From poshy La La Princess to Overlanding Pro: Life-changing travels on a Big Yellow Truck

“Euuuuwwww”, she exclaimed, as Amazonian Jungle mud oozed through her toes, marring the pretty purple design. Suddenly she started madly flapping her hands about her head, desperately trying to persuade the oversized fly that she wasn’t a suitable enough perch to land on. After a pause to make sure the bug had definitely moved on to the next person in line, Lauren finally stumbled out of the boat and started trudging up the hill into our Jungle Camp.

“Wow” my driver Kyle murmured under his breath, “this might be a long 4 months…!”

And a long four months it was; it was an absolutely brilliant trip through South America, one that I’ll never forget. Because I met and got to know Lauren; a girl who’d never camped before in her life, didn’t particularly like getting dirty, had (and still has) issues with shower curtains that left me in fits of laughter, and has a not so small terror of flying things (I won’t even go into her fear of the dark!).  Yet, despite all of this, she’d decided to embark on a 15 week journey from Quito to Rio de Janeiro, on a truck, where half her nights were under canvas. It was her first foray into the world of “Adventure Travel”, and she was jumping in at the deep end.

Overlanding attracts a whole demographic of people from all over the world.  Generally speaking, they like the outdoors: they have camped before; they might enjoy trekking, and like cooking over the fire. They’re sometimes even used to rolling out a sleeping bag and brushing the bugs away before putting their head down for the night.

Occasionally, (and thankfully it’s happening more and more), you get people who have no idea what they’ve let themselves in for. Sure, they’ve read that they will be spending most of their nights sleeping in a tent (yes, that means on the ground!), have glanced at the temperature chart to check if they really need that woolly hat when they’re also packing their bikini; they might even have thought to bring a car charger that means they can fire up their smart phone while the truck is driving!  But the idea that they won’t be able to have a lie in on every morning of their “holiday”, or that they will have to cook outside for the entire group even when it’s raining, or they might have to help dig out the truck and then not shower for 3 more days…that’s all new.  And not always exciting.

Lauren was a complete newbie.  Her first time putting up her tent was her first night sleeping under canvas ever.  Her first cook group was the first time she’d ever cooked outside, and for a big group of people (she later admitted to going out to eat almost every night of the week at home, because that’s what people in the city do).  And, just to help set the scene, I should also let you know that Lauren is very pretty, very blonde, speaks in a wonderfully posh accent, and at first glance, could be assumed to be – in overlanding terms of course – a  “Princess”.  But she’s also a person who gets involved, who always wants to help, who loves to start the party, and who endears herself to everyone because she’s a great person to be around.  The perfect person to have on an overland truck, and very much not a princess! (Well, until there’s mud…and bugs…)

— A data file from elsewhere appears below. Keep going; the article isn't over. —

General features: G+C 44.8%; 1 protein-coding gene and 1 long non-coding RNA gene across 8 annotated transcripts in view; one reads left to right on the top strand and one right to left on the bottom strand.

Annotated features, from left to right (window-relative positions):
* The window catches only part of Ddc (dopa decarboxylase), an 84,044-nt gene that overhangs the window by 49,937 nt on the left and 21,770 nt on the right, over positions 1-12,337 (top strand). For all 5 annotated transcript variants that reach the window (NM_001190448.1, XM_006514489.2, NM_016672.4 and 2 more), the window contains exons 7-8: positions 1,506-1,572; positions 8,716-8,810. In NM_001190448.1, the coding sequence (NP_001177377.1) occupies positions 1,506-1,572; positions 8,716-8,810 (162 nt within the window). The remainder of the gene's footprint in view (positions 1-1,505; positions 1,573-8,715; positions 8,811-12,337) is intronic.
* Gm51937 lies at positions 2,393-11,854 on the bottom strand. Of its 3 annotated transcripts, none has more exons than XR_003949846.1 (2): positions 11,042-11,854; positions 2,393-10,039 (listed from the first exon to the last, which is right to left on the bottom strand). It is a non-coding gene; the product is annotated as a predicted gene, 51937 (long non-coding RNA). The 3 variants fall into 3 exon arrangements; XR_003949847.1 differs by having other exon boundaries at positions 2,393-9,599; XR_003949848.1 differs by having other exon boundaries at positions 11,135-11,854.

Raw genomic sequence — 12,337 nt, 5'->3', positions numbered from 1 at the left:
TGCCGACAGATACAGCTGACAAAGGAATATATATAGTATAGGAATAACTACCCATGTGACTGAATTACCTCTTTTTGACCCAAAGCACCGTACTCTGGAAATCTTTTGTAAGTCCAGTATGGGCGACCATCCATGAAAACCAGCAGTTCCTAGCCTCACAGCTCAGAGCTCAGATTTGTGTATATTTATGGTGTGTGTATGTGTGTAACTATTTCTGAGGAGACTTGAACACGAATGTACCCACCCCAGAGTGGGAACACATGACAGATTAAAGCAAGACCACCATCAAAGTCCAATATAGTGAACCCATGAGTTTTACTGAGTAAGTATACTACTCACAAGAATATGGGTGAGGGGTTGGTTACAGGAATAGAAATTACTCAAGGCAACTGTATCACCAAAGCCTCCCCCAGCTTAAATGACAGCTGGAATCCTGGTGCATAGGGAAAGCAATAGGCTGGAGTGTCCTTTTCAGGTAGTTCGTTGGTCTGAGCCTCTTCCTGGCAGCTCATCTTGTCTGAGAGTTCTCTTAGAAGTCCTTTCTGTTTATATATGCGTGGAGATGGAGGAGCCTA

And get stuck in she did!  She tackled and completed the Inca Trail to Machu Picchu (and the mandatory 24 hour challenge afterwards!); she survived three days in the Amazon Jungle; she pitched and took down her tent about 100 times; prepared not only her own cook groups’ meals but helped out with almost all of the others, and wasn’t even the first in the shower queue after not washing for 4 nights!!  And to think that at the very start of the expedition, she’d never done anything like this before!

Overlanding is a “different” way to travel.  It challenges you; it takes you so roughly out of your comfort zone that often you have to redefine the boundaries.  It will probably make you sweatier, dirtier, and more dishevelled than you’ve ever been before.  You will learn that pooing in a hole you dug yourself is nearly always preferable to every other option; that t-shirts really can endure 5 days in a row without disintegrating (and that you smell yourself before others do…usually), and that talk of bowel movements is perfectly acceptable at breakfast time.  You will also realise that drinking beer around the campfire is the best way to enjoy them (as long as there’s ice in the esky!); you really don’t need to care about what you look like (an incredible relief!) and you will probably make some of the best friends you’ve ever had on your trip, as a result of the amazing (and some not so amazing and way more personal) experiences you’ll share.

Lauren, in fact, enjoyed her first Oasis trip with me so much that when she saw I was later running trips through Central Asia, she was the first to book! And this time she came armed with knowledge about the sh*t shovels, how best to roast marshmallows around the fire, how long her hair can last before she really does need to wash it, and when to party and when not to risk that hangover at altitude again!  She also arrived with bucket loads of enthusiasm and “getting involved” vibes, which infected everyone and helped us all have an incredible few months. And, I think she’d agree that her trip also gave her the confidence to start travelling all over the world.

So if you’ve always thought overlanding wasn’t your thing; that you couldn’t handle it, or you’re scared, think again. It takes all sorts to travel on a big yellow truck, and as long as you want a challenge; fancy travelling off the beaten track; want to meet new people; can enjoy dinner around the campfire; and don’t mind missing out on a shower or two, you might just be missing out on the trip of a lifetime.]

See ya on the road….!!